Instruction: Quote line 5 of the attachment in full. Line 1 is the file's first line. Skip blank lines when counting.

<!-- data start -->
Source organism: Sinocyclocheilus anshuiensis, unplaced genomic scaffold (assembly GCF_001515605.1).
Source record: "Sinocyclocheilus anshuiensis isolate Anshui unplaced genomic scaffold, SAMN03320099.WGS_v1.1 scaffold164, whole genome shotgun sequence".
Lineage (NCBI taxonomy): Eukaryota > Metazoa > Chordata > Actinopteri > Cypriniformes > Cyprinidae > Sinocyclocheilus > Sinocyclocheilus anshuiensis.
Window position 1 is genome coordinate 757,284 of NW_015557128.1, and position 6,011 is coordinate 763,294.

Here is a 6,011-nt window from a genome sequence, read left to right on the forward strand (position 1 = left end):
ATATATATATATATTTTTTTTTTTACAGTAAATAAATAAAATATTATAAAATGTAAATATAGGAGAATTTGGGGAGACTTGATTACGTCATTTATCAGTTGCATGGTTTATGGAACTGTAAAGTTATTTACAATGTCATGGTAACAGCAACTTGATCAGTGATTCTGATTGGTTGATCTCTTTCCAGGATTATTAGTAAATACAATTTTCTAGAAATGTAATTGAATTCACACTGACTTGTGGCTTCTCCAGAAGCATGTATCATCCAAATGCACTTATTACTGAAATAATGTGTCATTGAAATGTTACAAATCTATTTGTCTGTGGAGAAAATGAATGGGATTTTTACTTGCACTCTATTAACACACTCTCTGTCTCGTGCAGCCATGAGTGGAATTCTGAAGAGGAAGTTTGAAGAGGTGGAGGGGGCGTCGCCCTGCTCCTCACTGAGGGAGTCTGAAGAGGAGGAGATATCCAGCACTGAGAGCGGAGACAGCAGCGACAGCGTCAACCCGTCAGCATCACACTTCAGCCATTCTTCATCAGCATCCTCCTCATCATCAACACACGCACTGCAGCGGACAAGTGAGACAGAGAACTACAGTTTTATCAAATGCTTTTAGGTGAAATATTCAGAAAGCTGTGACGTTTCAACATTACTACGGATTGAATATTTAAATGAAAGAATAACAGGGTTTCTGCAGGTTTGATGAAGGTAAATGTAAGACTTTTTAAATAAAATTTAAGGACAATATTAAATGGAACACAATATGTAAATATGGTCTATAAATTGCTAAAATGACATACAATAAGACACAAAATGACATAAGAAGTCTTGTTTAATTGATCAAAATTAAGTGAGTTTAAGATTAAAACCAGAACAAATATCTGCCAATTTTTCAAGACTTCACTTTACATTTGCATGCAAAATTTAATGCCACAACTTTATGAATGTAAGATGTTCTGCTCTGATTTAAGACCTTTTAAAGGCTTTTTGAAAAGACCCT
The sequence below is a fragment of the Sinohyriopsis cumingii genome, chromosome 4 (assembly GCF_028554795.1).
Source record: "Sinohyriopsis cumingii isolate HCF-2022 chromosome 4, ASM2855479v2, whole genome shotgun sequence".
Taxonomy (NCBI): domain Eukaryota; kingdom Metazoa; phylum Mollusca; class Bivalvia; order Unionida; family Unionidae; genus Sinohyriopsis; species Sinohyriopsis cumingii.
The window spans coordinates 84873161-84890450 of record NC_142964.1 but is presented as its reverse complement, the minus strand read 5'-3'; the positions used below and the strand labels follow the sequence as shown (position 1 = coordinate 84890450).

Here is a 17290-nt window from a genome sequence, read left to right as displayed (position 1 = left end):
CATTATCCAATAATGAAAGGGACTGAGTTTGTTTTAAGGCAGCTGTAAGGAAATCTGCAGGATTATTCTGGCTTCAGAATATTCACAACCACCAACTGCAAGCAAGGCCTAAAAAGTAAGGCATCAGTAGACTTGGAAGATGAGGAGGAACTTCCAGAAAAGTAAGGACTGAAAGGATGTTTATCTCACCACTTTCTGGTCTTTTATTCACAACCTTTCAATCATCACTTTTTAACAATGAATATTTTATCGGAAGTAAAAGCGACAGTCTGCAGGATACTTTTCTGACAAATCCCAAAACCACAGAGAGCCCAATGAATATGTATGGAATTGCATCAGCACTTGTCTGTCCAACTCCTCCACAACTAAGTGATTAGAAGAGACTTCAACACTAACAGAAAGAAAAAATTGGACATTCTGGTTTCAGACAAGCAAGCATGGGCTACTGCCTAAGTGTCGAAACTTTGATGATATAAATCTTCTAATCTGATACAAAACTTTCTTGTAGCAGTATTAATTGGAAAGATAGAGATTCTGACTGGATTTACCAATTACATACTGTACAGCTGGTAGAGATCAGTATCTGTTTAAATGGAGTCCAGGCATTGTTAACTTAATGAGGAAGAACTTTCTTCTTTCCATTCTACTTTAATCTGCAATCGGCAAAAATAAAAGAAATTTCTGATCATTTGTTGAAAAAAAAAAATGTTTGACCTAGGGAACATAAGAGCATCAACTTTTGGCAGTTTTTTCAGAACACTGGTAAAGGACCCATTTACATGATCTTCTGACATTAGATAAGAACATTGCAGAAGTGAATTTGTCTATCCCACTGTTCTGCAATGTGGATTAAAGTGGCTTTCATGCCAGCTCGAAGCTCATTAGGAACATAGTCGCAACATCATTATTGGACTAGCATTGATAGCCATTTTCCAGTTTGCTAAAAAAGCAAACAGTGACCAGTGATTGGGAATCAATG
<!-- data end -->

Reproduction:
Here is a 6,011-nt window from a genome sequence, read left to right on the forward strand (position 1 = left end):